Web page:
Nigeria’s economy further receded in the third quarter, with a 2.24 per cent contraction in Gross Domestic Product (GDP), while real GDP expanded for the second consecutive quarter, the National Bureau of Statistics (NBS) said yesterday.
According to latest data, real GDP, unadjusted for seasonality increased by 8.99 percent quarter on quarter, which was an improvement compared with 0.89 per cent expansion in real GDP in the second quarter of the year. Real GDP had slowed by 13.71 per cent in the first quarter of the year.
The Nigerian economy slid into recession for the first time in 25 years in the second quarter, when a slump in crude prices which is a major contributor to government revenue brought about a 2.06 per cent contraction in the economy.
NBS noted that during the three month period, Nigeria’s oil production as reported by the Nigeria National Petroleum Corporation (NNPC) averaged at 1.63million barrels per day (mbpd), lower from production in second quarter of 2016. Oil production was also lower relative to the corresponding quarter in 2015 by 0.54million barrels per day when output was recorded at 2.17mbpd
As a result, real growth of the oil sector slowed by 22.01 per cent (year-on-year) in third quarter of 2016, representing a decline relative to growth recorded in same quarter of 2015 at 1.06 per cent . Growth declined by 23.07 per cent points and 4.54 percentage points relative to growth in third quarter of 2015 and second quarter of 2016 respectively. Quarter-on- Quarter, growth was 8.07 per cent.
A senior Moody’s analyst told Reuters that Nigeria’s economy could expand by 2.5 percent next year as long it can produce 2.2 million barrels per day – the level at which the government made its budget calculations.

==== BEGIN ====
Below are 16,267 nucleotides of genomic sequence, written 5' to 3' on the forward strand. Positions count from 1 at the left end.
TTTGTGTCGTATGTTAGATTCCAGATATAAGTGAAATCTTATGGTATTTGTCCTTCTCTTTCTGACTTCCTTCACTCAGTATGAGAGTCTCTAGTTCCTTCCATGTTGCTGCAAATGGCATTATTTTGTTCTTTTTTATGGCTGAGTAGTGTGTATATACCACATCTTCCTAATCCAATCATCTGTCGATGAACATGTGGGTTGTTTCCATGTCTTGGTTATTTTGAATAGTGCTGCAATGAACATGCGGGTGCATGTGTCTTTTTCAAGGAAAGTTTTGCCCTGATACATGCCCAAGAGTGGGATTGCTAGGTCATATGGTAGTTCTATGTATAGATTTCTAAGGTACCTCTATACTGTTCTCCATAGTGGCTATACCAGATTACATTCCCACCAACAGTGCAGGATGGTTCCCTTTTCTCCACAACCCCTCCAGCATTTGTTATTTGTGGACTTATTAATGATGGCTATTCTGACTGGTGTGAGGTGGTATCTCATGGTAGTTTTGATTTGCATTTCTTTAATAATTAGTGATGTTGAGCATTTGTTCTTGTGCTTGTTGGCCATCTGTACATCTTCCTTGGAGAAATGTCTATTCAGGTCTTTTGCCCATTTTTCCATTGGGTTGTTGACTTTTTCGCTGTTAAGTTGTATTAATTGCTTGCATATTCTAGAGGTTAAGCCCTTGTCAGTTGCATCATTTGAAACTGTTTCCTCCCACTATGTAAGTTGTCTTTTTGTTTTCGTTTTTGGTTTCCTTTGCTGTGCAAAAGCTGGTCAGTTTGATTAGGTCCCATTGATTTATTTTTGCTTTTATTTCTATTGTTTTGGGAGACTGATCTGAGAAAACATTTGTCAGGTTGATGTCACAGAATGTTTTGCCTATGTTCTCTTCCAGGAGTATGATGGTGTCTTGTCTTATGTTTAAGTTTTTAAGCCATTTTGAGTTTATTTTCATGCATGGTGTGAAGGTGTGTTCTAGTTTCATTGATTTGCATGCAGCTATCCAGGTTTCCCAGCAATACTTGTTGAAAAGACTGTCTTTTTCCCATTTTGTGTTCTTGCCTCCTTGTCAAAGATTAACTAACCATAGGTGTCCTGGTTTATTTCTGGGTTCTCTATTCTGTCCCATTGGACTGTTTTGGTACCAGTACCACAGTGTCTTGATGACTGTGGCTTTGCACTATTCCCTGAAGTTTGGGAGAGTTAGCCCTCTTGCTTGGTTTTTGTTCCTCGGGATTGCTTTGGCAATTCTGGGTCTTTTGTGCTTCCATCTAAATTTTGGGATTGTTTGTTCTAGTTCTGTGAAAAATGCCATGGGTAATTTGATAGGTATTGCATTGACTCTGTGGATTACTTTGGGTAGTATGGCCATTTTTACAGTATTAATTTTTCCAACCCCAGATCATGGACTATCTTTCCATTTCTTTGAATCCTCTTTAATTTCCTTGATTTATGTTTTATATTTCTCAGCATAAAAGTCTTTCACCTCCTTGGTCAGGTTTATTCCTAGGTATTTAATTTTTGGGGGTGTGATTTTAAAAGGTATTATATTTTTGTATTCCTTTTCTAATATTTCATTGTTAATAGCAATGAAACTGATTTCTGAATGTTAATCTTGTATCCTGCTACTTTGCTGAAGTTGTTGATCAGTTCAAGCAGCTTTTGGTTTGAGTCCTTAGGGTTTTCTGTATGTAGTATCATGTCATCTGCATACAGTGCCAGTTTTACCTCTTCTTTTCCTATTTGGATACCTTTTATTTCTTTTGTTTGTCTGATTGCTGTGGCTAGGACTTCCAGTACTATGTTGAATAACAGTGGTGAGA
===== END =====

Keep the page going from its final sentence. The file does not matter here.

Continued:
The 2.24 per cent GDP recorded in the third quarter was lower by 0.18 per cent points from growth recorded in the preceding quarter and also lower by 5.08 per cent points from growth recorded in the corresponding quarter of 2015.
With the latest GDP contraction, analysts say it would be difficult for the Monetary Policy Committee (MPC) of the Central Bank of Nigeria (CBN) which is holding its meeting to justify an increase in interest rate. They noted that the rising inflation rate will also make interest rate cut a difficult policy option. Inflation had risen from 17.9 per cent in September to 18.3 per cent in October and is expected to continue to rise.
Government revenue has plunged with the decline of oil prices, the country’s main export, since mid-2014, and production fell as militants in the Niger River delta blew up pipelines. The authorities have struggled to manage the economic fallout, at one point pegging the exchange rate against the dollar for more than a year and more recently using law enforcement to bring down the street price of foreign currency.
To Michael Famoroti, an economist at Vetiva Capital Management, the third-quarter data is worrisome because “it was expected that the liberalization of the petroleum sector and foreign-exchange market would have helped. We didn’t see that. It means the monetary and fiscal authorities will have to step up their efforts to address the output decline.